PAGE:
BRISBANE has turned itself from a place players want to leave to a club stars want to join. But the most significant part about this trade and free agency flip is that the Lions aren't just focusing on Queenslanders.

Instead, and with Joe Daniher the latest in the growing line, Brisbane continues to convince non-Queensland talents to relocate to the sunshine state.

TRADE PERIOD STATE OF PLAY Who's going, who's undecided

Daniher's decision to exercise his free agency rights and nominate Brisbane as his new home continues a trend that the club has established under list boss Dom Ambrogio, coach Chris Fagan, football manager David Noble, chief executive Greg Swann and recruiting manager Stephen Conole.

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If the Lions can get Daniher across the line it would be the fourth straight off-season they have traded in (or accrued via free agency) a non-Queenslander. A mix of personnel, climate, coaches, players and environment have been credited for the change in dynamic which has thrust Brisbane into premiership contention.

WHO'S MOVING? All the latest trade and contract news

In 2017 it was Hawthorn great Luke Hodge, who called off his retirement with the Hawks to take up a stellar two-year stint with the Lions.

That season the Lions also landed small forward ace Charlie Cameron, who was lured out of Adelaide on a lucrative long-term deal after playing in the Crows' Grand Final side that season.

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Cameron had been drafted to the Crows from Western Australia, where his brother Jarrod was drafted to West Coast at the end of 2018, but he had also spent time in his youth growing up in Queensland and going to school there.

The following year was Brisbane's big bang.

With a year to go on his contract at Fremantle, gun midfielder Lachie Neale left the fishbowl of Perth to head to relative anonymity in Queensland and join the Lions.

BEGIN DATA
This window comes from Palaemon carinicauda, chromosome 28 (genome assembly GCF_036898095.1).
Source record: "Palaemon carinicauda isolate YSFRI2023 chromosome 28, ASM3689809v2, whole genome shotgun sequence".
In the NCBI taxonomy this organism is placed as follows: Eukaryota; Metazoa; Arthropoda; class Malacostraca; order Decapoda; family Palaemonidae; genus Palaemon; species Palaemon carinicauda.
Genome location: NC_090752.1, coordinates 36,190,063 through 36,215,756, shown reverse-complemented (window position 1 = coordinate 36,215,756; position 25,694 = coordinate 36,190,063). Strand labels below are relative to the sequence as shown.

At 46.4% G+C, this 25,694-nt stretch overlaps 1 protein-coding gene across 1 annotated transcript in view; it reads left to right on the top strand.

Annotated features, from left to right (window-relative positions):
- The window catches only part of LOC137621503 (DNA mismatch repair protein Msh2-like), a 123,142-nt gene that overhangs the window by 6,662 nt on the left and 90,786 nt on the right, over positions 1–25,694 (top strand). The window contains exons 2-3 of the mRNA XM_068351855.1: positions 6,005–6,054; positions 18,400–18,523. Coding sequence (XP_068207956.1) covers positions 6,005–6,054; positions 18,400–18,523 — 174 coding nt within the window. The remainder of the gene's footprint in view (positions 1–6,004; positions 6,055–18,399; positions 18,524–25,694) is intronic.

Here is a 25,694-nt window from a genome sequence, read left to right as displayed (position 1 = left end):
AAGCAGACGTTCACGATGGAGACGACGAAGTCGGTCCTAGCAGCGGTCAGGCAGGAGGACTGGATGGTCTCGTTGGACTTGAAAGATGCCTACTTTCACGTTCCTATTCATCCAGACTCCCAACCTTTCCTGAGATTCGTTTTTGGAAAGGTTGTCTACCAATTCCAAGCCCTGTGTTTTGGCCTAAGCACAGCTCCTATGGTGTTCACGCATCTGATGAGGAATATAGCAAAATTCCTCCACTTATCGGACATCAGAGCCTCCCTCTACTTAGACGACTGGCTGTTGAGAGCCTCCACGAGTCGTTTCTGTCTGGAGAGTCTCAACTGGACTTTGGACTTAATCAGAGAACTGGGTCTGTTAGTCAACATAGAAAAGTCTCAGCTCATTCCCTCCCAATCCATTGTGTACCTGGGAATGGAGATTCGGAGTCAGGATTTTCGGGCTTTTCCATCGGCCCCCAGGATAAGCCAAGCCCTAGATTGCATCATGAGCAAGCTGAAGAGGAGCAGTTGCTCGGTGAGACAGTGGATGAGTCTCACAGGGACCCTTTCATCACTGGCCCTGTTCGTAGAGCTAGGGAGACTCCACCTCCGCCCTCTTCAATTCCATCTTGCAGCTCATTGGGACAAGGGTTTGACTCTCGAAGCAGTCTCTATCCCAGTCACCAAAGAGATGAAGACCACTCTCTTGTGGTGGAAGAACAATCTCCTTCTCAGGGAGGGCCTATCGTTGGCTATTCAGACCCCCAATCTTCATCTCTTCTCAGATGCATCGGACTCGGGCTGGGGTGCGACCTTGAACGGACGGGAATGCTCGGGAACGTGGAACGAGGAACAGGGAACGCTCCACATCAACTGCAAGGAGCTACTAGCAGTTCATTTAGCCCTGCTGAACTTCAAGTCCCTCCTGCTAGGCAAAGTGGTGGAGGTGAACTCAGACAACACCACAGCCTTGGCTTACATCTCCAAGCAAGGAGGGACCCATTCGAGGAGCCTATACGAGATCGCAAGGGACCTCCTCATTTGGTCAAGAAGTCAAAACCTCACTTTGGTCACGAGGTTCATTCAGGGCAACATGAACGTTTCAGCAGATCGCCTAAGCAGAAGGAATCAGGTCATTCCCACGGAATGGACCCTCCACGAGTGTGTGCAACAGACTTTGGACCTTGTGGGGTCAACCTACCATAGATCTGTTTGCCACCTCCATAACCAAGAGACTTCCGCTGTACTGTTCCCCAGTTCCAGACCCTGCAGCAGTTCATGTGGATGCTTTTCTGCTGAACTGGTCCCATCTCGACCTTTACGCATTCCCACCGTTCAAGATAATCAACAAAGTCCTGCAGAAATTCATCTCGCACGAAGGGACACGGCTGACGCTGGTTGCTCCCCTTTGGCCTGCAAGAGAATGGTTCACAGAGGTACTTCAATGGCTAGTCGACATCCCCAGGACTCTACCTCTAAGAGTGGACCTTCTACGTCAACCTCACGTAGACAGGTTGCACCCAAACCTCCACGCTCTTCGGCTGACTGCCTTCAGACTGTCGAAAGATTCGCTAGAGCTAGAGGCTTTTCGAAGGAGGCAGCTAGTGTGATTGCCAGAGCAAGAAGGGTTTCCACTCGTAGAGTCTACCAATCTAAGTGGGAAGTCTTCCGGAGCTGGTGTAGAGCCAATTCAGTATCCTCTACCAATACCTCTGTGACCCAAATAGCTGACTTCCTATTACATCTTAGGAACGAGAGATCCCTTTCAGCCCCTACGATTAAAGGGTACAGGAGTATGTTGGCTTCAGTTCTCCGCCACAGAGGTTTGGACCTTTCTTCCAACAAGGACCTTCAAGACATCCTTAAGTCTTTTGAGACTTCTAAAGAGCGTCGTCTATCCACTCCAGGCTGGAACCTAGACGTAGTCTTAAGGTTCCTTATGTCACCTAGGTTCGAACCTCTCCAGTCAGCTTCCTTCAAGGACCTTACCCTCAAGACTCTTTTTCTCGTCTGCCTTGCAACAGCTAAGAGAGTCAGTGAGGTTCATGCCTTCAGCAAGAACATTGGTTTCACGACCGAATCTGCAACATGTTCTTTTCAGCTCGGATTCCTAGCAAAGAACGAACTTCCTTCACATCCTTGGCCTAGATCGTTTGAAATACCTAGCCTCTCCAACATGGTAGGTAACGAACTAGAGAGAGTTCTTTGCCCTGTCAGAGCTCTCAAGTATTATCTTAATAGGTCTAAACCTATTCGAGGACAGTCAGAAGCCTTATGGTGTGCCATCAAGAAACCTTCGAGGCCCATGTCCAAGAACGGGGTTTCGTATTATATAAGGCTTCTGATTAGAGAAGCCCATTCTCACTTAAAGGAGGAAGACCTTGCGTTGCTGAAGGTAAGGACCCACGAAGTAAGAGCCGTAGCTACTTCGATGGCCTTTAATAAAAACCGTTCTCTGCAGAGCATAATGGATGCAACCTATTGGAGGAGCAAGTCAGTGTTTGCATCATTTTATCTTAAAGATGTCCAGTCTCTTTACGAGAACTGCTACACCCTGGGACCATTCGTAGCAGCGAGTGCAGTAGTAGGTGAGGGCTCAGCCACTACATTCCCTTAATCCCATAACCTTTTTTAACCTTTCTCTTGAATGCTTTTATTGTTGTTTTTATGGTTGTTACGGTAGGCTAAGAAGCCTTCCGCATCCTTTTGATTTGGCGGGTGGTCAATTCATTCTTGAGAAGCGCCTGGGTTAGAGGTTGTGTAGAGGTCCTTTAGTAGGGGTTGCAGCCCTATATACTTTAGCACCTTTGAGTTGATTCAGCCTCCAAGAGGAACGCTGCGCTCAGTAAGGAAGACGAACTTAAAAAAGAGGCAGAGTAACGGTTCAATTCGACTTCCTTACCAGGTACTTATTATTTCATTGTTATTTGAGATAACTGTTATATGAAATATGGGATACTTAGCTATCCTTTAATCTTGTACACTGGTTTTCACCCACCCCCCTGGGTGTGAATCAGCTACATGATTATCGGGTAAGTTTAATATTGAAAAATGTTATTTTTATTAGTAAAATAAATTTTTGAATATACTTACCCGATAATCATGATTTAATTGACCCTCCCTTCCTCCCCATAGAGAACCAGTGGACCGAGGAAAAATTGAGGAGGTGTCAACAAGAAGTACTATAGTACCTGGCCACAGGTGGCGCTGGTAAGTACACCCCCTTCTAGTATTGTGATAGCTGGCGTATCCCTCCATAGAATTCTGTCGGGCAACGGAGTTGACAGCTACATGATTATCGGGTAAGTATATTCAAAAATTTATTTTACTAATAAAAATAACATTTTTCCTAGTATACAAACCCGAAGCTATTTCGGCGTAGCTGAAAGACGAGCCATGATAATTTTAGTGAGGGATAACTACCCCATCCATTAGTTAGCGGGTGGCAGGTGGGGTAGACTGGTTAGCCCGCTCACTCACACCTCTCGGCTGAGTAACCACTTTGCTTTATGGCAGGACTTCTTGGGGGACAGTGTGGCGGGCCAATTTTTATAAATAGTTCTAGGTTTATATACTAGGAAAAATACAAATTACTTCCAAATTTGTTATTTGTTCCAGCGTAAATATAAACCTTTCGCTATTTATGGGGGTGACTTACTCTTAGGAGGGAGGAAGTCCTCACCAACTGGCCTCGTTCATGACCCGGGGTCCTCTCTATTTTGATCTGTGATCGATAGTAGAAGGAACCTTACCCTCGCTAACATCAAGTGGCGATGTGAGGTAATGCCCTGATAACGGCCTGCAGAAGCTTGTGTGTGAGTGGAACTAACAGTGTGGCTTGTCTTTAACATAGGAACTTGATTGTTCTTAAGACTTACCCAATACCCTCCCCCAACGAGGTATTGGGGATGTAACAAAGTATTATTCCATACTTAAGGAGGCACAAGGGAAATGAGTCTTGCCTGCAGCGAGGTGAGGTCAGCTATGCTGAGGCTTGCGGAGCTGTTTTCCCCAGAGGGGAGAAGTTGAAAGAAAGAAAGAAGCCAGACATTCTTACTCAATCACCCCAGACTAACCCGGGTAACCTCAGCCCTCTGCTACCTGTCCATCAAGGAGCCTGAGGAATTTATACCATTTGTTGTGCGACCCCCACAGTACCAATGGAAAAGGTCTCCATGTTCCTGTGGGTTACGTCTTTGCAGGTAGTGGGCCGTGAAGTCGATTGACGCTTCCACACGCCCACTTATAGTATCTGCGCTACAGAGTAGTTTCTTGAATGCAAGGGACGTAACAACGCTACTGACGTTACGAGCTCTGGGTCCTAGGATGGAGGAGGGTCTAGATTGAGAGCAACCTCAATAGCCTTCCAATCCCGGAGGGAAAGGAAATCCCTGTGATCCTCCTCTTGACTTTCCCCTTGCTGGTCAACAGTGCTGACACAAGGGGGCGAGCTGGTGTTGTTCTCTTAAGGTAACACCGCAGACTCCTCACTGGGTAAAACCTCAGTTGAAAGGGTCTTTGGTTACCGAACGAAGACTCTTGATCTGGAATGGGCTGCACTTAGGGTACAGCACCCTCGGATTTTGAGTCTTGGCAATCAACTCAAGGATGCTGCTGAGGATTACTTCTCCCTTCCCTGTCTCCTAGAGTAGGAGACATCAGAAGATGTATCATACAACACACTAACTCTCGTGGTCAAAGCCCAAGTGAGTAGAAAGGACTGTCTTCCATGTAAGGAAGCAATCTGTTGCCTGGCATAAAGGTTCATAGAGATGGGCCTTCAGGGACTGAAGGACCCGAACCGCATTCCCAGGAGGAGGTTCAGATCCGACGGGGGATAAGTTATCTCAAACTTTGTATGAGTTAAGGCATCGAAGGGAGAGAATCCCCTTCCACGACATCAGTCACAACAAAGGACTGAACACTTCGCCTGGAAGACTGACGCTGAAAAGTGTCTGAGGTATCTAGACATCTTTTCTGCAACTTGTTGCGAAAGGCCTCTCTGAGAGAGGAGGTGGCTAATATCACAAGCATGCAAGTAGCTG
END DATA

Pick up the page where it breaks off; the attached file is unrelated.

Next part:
Even Neale didn't expect the club's rise to have been quite as swift, although his form has been a huge element of Brisbane's success. On Sunday, he is the raging favourite to become the first Lion since Simon Black in 2002 to win the Brownlow Medal.

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Fagan was a significant part of Brisbane's sell to Neale, and the gun on-baller, who has an interest in coaching post-footy, was buoyed by the ability to learn off the Lions mentor.

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Neale grew up in South Australia alongside Lincoln McCarthy, who also joined Brisbane at the end of 2018 after an injury-riddled run at the Cats, while West Australian Marcus Adams also took up a contract offer at the Lions after leaving the Bulldogs that season.

Jarryd Lyons also came after the 2018 season as a delisted free agent from the Suns. Lyons had links in Brisbane with his younger brother Corey already at the club, but was originally from Victoria.

Last year the Lions continued their recruiting quest, snatching Callum Ah Chee from crosstown rivals Gold Coast.

Ah Chee was settled in Queensland with his girlfriend and property in the state, but he also had a draw back to Western Australia, from where he hails and was a top-10 pick in 2015 and where his brother Brendon plays for the Eagles.

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The Lions last year also picked up Tasmanian and former Hawk Grant Birchall as an unrestricted free agent, and Adelaide's Cam Ellis-Yolman under the same rules. Ellis-Yolmen was drafted originally from South Australia.

If the Lions can land Daniher as a free agent or in a trade deal with the Bombers – clearly the free agency option is most preferred by Brisbane – it would mean the Lions' past 10 rival recruits since the start of 2017 have come from outside Queensland (including Cameron).

WHO'S LEAVING? Your club's retirements and delistings

It is an important shift from the 'Go-home five' days of 2013, when they lost five young players in one horror trade period, and the following season, when Queenslander Dayne Beams crossed from Collingwood to be closer to his family.

And as the Lions prepare for Saturday night's preliminary final clash with Geelong in their bid to book a spot at next week's Gabba Grand Final, the recruits will make up more than a third of the line-up. There aren't too many starker examples of a club's fortunes spinning as effectively.